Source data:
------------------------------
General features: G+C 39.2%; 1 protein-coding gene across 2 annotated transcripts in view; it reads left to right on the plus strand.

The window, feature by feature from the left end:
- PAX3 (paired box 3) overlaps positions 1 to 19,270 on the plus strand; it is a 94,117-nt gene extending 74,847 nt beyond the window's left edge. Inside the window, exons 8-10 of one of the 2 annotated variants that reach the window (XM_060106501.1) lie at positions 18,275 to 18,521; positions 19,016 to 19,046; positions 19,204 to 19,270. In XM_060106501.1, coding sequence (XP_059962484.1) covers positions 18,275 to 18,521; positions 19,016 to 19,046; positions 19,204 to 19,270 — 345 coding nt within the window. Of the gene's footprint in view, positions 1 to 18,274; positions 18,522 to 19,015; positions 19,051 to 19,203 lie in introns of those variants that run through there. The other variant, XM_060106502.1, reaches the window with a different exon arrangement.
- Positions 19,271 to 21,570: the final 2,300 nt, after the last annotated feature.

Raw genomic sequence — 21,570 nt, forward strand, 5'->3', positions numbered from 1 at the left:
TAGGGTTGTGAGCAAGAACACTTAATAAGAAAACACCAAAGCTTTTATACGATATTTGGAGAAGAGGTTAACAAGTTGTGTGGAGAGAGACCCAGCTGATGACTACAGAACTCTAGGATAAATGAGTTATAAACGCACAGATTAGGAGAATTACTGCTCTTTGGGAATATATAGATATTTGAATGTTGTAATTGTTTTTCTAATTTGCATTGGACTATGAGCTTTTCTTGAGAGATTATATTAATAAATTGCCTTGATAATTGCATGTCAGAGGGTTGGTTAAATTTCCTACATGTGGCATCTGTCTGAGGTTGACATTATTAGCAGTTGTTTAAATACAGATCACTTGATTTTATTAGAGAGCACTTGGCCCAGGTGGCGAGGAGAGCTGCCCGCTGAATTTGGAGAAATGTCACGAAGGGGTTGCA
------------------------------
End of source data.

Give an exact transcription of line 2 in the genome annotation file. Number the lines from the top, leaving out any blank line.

The window, feature by feature from the left end: